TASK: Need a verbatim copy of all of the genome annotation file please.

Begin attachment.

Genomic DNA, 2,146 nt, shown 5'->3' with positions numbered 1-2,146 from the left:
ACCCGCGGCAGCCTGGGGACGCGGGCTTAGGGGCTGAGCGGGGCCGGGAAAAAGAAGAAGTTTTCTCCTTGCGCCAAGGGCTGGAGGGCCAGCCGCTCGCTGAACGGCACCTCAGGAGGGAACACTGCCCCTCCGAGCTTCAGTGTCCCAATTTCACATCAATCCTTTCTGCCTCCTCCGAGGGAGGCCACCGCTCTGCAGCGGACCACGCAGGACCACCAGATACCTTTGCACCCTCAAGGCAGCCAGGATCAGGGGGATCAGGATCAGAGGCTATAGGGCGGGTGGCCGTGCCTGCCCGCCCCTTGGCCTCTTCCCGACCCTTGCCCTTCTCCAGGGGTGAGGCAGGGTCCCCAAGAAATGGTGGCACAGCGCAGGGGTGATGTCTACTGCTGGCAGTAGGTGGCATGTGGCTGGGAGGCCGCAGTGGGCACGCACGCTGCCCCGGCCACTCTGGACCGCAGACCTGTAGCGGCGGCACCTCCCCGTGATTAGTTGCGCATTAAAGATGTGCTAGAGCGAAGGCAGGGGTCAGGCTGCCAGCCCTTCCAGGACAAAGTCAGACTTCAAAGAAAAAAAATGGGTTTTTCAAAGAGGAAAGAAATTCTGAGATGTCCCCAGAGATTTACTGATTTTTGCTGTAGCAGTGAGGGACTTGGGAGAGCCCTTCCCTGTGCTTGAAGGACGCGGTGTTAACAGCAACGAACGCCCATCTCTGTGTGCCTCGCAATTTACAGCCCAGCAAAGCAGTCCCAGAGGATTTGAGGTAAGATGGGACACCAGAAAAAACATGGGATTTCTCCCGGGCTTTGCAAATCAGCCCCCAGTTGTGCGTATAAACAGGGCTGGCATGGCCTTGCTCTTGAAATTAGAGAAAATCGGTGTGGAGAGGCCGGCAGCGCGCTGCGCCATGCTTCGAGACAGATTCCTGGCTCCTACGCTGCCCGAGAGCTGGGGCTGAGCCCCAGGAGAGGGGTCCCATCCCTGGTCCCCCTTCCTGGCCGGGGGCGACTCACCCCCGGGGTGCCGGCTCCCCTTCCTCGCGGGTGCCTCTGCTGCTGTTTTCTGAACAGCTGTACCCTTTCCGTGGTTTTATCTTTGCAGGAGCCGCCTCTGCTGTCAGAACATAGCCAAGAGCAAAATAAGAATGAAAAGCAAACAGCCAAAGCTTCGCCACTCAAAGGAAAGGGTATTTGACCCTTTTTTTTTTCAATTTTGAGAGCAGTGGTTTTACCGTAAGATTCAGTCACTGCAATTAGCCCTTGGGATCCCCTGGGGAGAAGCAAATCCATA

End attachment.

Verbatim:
Genomic DNA, 2,146 nt, shown 5'->3' with positions numbered 1-2,146 from the left:
ACCCGCGGCAGCCTGGGGACGCGGGCTTAGGGGCTGAGCGGGGCCGGGAAAAAGAAGAAGTTTTCTCCTTGCGCCAAGGGCTGGAGGGCCAGCCGCTCGCTGAACGGCACCTCAGGAGGGAACACTGCCCCTCCGAGCTTCAGTGTCCCAATTTCACATCAATCCTTTCTGCCTCCTCCGAGGGAGGCCACCGCTCTGCAGCGGACCACGCAGGACCACCAGATACCTTTGCACCCTCAAGGCAGCCAGGATCAGGGGGATCAGGATCAGAGGCTATAGGGCGGGTGGCCGTGCCTGCCCGCCCCTTGGCCTCTTCCCGACCCTTGCCCTTCTCCAGGGGTGAGGCAGGGTCCCCAAGAAATGGTGGCACAGCGCAGGGGTGATGTCTACTGCTGGCAGTAGGTGGCATGTGGCTGGGAGGCCGCAGTGGGCACGCACGCTGCCCCGGCCACTCTGGACCGCAGACCTGTAGCGGCGGCACCTCCCCGTGATTAGTTGCGCATTAAAGATGTGCTAGAGCGAAGGCAGGGGTCAGGCTGCCAGCCCTTCCAGGACAAAGTCAGACTTCAAAGAAAAAAAATGGGTTTTTCAAAGAGGAAAGAAATTCTGAGATGTCCCCAGAGATTTACTGATTTTTGCTGTAGCAGTGAGGGACTTGGGAGAGCCCTTCCCTGTGCTTGAAGGACGCGGTGTTAACAGCAACGAACGCCCATCTCTGTGTGCCTCGCAATTTACAGCCCAGCAAAGCAGTCCCAGAGGATTTGAGGTAAGATGGGACACCAGAAAAAACATGGGATTTCTCCCGGGCTTTGCAAATCAGCCCCCAGTTGTGCGTATAAACAGGGCTGGCATGGCCTTGCTCTTGAAATTAGAGAAAATCGGTGTGGAGAGGCCGGCAGCGCGCTGCGCCATGCTTCGAGACAGATTCCTGGCTCCTACGCTGCCCGAGAGCTGGGGCTGAGCCCCAGGAGAGGGGTCCCATCCCTGGTCCCCCTTCCTGGCCGGGGGCGACTCACCCCCGGGGTGCCGGCTCCCCTTCCTCGCGGGTGCCTCTGCTGCTGTTTTCTGAACAGCTGTACCCTTTCCGTGGTTTTATCTTTGCAGGAGCCGCCTCTGCTGTCAGAACATAGCCAAGAGCAAAATAAGAATGAAAAGCAAACAGCCAAAGCTTCGCCACTCAAAGGAAAGGGTATTTGACCCTTTTTTTTTTCAATTTTGAGAGCAGTGGTTTTACCGTAAGATTCAGTCACTGCAATTAGCCCTTGGGATCCCCTGGGGAGAAGCAAATCCATA